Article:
Serious Eats: Recipes
French in a Flash: Multigrain Spaghetti with Pistou Forestier
Mushrooms and I have had a long, turbulent history.
When I was a little girl, I loved pizza. In that sense, I haven't grown up at all. But every slice of pizza I had as a little one had to be covered in a thick blanket of sliced mushrooms. Sometimes, I would allow a few olives to join in, but most of the time it was me and mushroom pizza at the park, me and mushroom pizza out shopping with maman, me and mushroom pizza in front of the TV.
So you can imagine what a shock it was, to both me and poor mushrooms, that one fateful day when I bit into my mushroom pizza at the zoo and realized that, lo and behold, I absolutely hated mushrooms. I've heard on daytime talk shows, stories of ladies who've been happily married for thirty-five years, who wake up one dark morning, and can't stand the sight of their not-so-beloveds. I imagine it was something like that.
I can't say the same for mushrooms, who lurked behind every glass pizza case, demanding my return, or at least an explanation, but as for me, I moved on pretty quickly. Broccoli pizza and I were pretty steady for a while, though sometimes green pepper moved in. But I was vegetarian for over a decade growing up, and maman did not take my parting with mushrooms with quite my flippancy.
Mothers always have an opinion on who their young daughters spend time with, don't they? Why couldn't I recognize a good thing when I had it, she wondered. Maman insisted that mushrooms were the only vegetarian source of vitamin B, and unless I wanted to be in a bad mood for my entire adolescence--and, I might add, I was for a good part of it--I had better straighten up and go back to mushrooms.
Maman invited mushrooms over as often as she could. Mushrooms showed up in almost everything on my plate. Sometimes maman hid mushrooms away in veggie burgers--sometimes she was not so subtle, and the whole veggie burger would be a mushroom. Turns out vitamin B12 is not Love Potion Number 9. I turned my nose up at all of them.
"I refuse mushrooms!" I shouted. Although, what mushrooms had done wrong to me, I couldn't say.
And then one day, as if by magic, the curse lifted. Mushrooms was wearing his shiitake outfit that day, and I took one look, and then one bite, and I fell truly, madly, deeply back in love. Maman says I finally grew up and came to my senses.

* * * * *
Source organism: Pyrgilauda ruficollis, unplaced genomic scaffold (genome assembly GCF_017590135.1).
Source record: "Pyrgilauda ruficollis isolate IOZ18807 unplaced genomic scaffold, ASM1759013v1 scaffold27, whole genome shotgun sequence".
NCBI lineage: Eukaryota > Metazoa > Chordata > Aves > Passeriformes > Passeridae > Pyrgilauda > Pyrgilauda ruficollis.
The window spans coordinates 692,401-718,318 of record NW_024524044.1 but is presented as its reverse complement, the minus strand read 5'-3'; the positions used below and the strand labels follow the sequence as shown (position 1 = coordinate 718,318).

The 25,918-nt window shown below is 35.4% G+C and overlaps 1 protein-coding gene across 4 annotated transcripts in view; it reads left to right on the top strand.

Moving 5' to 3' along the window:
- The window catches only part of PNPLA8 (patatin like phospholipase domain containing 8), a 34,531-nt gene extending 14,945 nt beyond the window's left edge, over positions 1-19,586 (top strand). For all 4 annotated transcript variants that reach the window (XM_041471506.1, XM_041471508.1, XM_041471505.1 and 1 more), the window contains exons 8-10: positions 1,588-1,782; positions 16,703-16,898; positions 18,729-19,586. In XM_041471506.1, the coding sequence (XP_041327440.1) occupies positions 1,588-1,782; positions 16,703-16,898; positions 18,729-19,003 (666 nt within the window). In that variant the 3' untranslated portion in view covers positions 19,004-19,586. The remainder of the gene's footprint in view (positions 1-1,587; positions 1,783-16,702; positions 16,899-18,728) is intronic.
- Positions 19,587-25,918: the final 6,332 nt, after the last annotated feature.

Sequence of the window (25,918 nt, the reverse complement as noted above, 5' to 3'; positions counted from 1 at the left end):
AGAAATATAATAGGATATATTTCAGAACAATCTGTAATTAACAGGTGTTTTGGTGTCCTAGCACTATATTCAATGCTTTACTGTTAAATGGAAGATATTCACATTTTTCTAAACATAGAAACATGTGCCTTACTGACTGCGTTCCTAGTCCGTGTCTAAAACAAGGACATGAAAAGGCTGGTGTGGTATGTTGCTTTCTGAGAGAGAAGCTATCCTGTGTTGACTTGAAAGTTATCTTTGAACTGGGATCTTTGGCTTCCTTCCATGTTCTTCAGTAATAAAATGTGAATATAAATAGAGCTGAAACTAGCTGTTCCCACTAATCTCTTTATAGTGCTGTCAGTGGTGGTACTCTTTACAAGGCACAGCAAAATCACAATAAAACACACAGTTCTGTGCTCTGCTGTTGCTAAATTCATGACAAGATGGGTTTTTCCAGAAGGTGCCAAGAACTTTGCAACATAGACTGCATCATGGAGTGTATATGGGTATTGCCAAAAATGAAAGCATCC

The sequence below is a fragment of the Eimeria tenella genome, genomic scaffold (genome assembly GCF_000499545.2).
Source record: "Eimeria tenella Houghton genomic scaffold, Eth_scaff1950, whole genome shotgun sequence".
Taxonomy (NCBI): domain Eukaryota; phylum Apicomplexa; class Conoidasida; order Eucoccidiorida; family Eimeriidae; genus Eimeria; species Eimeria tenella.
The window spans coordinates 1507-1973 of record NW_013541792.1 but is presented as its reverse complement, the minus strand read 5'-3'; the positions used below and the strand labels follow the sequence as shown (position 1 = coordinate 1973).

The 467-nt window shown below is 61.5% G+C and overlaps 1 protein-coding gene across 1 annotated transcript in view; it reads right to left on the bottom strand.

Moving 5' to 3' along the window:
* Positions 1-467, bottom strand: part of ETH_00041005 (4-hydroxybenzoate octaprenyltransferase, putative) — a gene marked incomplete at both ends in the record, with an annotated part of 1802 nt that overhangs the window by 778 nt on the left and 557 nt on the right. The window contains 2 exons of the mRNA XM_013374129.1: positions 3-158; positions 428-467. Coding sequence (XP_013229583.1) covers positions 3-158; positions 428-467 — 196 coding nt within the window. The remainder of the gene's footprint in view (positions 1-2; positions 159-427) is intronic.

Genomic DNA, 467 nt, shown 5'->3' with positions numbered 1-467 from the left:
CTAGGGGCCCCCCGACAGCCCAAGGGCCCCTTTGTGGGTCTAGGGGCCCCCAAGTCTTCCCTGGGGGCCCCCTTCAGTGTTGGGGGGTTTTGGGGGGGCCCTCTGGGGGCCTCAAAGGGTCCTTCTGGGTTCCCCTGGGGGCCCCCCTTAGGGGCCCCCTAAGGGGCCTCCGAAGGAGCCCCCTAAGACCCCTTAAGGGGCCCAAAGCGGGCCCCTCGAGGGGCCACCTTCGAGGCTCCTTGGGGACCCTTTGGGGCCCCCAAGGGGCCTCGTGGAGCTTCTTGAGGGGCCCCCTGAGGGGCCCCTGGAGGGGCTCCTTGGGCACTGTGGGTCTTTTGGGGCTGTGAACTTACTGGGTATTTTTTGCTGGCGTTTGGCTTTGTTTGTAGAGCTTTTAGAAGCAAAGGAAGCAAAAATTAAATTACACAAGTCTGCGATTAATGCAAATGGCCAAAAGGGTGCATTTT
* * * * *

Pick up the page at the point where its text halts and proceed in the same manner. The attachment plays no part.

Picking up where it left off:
When you order something "forestier" in France, it means you're in for a rendezvous with mushrooms. The name, for me, evokes images of a medieval maiden, meandering through a dense French forest with her pig on a leash, treasure-hunting for truffles and gathering up hoards of champignons in her basket along the way.
It also evokes the sensation of eating mushrooms--the earthy smell of the forest floor, the taste and color of the woods. For this dish, I pair the nutty, earthy flavor of multigrain spaghetti with a blend of roasted wild mushrooms, ground into a pistou with walnuts, shallots, garlic, and a trinity of sage, thyme, and parsley. I stir in crème fraîche for mellow luxurious heft, top with crispy French prosciutto and fried chips of parsley and sage, and anoint with my medieval maiden's truffle oil.
Pistou, or pesto, isn't just for basil anymore. This is easy enough, and healthy enough, to serve to your family, but unusual and elegant enough to pass at a party. Merci, M. Forestier. And bisous to my champion champignon.
About the author: Kerry Saretsky is the creator of French Revolution Food, where she reinvents her family's classic French recipes in a fresh, chic, modern way. She also writes the The Secret Ingredient series for Serious Eats.